AMSTERDAM, Oct 23 (Reuters) - Dutch Prime Minister Mark Rutte has said Eastern European countries owe it to their partners to do more to stem the inflow of migrants into the European Union, and demanded a fairer distribution of asylum seekers among the bloc's members.
His comments, made after a meeting with European Council President Donald Tusk, echo those of other leaders of wealthy Western European countries including German Chancellor Angela Merkel, who worry that large-scale immigration will boost support for the xenophobic far-right.
"It cannot be that countries like Sweden, the Netherlands and Germany get the lion's share of asylum seekers," Rutte told public television on Saturday, the day before a Brussels summit to discuss Europe's migrant crisis.
"Eastern Europe has done too little to resist the refugee stream," he was quoted by public television as saying. "We have invested a huge amount in them, and now they are doing too little."
He said the Netherlands, which assumes the EU's rotating presidency from Jan. 1, was prepared to provide more support to member states that were having difficulties securing their external frontiers.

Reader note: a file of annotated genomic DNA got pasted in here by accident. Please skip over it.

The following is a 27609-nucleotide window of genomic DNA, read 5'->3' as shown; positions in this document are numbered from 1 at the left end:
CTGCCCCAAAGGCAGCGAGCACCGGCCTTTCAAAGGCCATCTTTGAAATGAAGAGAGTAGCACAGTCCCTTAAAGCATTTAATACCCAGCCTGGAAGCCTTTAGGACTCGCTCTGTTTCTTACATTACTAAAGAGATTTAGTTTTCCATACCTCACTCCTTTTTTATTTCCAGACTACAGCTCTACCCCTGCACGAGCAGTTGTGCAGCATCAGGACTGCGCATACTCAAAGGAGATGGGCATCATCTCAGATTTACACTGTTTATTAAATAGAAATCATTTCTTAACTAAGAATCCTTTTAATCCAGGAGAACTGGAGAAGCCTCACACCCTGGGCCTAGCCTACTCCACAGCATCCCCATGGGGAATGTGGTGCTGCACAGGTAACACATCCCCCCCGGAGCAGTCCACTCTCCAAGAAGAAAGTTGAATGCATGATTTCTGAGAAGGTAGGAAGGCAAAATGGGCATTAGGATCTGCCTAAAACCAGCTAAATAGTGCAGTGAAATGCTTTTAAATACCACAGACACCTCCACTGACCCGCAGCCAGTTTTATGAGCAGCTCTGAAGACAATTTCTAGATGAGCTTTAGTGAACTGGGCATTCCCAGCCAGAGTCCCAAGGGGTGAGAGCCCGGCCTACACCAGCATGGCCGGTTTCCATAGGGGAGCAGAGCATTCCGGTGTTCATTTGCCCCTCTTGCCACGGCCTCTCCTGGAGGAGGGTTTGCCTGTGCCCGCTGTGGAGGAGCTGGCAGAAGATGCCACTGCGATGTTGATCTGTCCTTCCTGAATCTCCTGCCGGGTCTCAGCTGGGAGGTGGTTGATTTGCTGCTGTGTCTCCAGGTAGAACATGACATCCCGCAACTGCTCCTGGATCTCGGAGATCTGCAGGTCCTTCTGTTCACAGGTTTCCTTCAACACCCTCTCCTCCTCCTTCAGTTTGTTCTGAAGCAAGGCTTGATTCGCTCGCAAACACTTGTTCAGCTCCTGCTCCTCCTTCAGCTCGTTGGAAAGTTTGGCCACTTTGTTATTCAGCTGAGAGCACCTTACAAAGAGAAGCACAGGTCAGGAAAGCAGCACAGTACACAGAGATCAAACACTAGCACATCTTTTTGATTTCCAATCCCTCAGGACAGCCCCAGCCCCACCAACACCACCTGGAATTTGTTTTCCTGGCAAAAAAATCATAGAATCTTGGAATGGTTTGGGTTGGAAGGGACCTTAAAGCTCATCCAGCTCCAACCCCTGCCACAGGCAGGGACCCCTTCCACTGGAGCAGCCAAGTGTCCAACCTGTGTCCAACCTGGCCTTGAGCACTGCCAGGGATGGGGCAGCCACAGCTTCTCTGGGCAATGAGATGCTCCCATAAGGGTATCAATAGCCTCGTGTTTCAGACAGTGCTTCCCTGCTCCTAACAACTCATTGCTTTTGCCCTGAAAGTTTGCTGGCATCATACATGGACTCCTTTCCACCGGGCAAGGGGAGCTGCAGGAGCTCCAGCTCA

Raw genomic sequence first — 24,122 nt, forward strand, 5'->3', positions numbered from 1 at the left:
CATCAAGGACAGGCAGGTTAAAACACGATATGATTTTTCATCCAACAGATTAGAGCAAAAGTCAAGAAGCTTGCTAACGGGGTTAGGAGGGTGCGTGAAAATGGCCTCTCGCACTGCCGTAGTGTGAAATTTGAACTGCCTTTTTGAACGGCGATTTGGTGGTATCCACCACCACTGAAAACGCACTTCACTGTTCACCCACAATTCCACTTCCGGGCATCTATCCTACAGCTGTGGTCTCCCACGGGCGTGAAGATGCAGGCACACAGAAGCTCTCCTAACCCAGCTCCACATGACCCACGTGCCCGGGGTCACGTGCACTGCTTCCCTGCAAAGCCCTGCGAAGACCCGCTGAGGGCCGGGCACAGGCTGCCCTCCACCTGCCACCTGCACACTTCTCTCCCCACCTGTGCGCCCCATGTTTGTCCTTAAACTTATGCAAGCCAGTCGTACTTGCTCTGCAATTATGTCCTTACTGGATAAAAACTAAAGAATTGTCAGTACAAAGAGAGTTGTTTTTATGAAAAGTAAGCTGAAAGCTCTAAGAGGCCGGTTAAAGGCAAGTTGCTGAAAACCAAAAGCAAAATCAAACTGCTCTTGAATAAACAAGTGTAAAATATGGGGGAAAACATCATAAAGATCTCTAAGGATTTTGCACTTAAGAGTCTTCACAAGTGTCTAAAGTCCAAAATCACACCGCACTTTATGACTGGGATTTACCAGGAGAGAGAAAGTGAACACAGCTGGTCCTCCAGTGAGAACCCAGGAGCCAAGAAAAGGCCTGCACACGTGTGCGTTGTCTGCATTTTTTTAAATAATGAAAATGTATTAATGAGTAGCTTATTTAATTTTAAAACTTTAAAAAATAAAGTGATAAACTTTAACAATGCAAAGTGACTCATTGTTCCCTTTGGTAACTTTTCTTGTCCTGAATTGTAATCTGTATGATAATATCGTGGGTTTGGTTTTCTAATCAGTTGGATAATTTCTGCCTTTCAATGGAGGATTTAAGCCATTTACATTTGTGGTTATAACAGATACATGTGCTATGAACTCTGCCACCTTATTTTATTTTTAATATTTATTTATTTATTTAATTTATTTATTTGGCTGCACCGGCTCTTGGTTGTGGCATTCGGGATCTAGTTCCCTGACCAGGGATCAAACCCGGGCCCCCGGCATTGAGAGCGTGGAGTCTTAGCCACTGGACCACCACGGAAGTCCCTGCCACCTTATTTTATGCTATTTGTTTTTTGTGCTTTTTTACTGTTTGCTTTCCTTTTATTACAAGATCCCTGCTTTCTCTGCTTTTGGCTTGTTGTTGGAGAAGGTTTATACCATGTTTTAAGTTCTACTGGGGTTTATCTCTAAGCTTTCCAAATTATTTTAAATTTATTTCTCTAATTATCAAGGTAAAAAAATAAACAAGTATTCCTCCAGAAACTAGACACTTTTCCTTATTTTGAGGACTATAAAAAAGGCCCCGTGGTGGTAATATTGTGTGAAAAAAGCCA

The EU's poorer, eastern members have resisted calls for refugees to be divided between the bloc's 28 members. Hungary's Prime Minister Viktor Orban has erected a fence along his country's southern frontier, effectively handing the problem on to neighbouring Croatia and Slovenia.
Almost all the migrants fleeing war and poverty in the Middle East and Africa are entering the EU via its poorer members in south-eastern Europe.
But Tusk, a former Polish Prime Minister, appeared to side with his Eastern European colleagues, telling reporters that defending the continent's borders was the most important of the tasks facing the EU.
"No task is more important for the moderate centrist political camp than the re-establishment of Europe's external borders," said Tusk, who was in The Hague for a congress of Rutte's Liberal party, an ally of Tusk's Civic Platform..
"Only then will we be able to stop the radicals in their march to power," he added, an apparent reference to far-right, anti-immigration parties that are rising in polls across Europe. In the Netherlands, the anti-Islam Freedom Party of populist Geert Wilders, is topping polls with its highest-ever ratings.
Merkel has said Germany must prepare to receive as many as 800,000 refugees this year, despite opposition from some of her governmental allies. (Reporting by Thomas Escritt; Editing by Catherine Evans)